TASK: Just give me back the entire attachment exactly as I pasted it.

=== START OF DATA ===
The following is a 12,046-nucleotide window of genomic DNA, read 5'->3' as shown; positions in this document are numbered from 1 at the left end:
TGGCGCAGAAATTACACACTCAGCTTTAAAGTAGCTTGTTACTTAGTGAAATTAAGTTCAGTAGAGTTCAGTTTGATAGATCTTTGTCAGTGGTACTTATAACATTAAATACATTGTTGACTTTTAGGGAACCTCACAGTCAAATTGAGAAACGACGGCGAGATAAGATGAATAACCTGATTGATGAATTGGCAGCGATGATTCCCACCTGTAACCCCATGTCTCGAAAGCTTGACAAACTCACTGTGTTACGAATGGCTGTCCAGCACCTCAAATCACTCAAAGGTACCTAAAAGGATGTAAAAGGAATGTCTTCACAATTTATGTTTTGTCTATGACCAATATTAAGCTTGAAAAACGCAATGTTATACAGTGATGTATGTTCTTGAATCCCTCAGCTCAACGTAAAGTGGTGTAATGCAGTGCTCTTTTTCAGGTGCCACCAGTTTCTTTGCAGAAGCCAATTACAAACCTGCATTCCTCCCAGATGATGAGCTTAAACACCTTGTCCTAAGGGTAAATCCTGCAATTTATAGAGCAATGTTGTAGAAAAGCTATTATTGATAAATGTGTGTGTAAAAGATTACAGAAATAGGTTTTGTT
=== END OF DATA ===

The following is a 12,046-nucleotide window of genomic DNA, read 5'->3' as shown; positions in this document are numbered from 1 at the left end:
TGGCGCAGAAATTACACACTCAGCTTTAAAGTAGCTTGTTACTTAGTGAAATTAAGTTCAGTAGAGTTCAGTTTGATAGATCTTTGTCAGTGGTACTTATAACATTAAATACATTGTTGACTTTTAGGGAACCTCACAGTCAAATTGAGAAACGACGGCGAGATAAGATGAATAACCTGATTGATGAATTGGCAGCGATGATTCCCACCTGTAACCCCATGTCTCGAAAGCTTGACAAACTCACTGTGTTACGAATGGCTGTCCAGCACCTCAAATCACTCAAAGGTACCTAAAAGGATGTAAAAGGAATGTCTTCACAATTTATGTTTTGTCTATGACCAATATTAAGCTTGAAAAACGCAATGTTATACAGTGATGTATGTTCTTGAATCCCTCAGCTCAACGTAAAGTGGTGTAATGCAGTGCTCTTTTTCAGGTGCCACCAGTTTCTTTGCAGAAGCCAATTACAAACCTGCATTCCTCCCAGATGATGAGCTTAAACACCTTGTCCTAAGGGTAAATCCTGCAATTTATAGAGCAATGTTGTAGAAAAGCTATTATTGATAAATGTGTGTGTAAAAGATTACAGAAATAGGTTTTGTT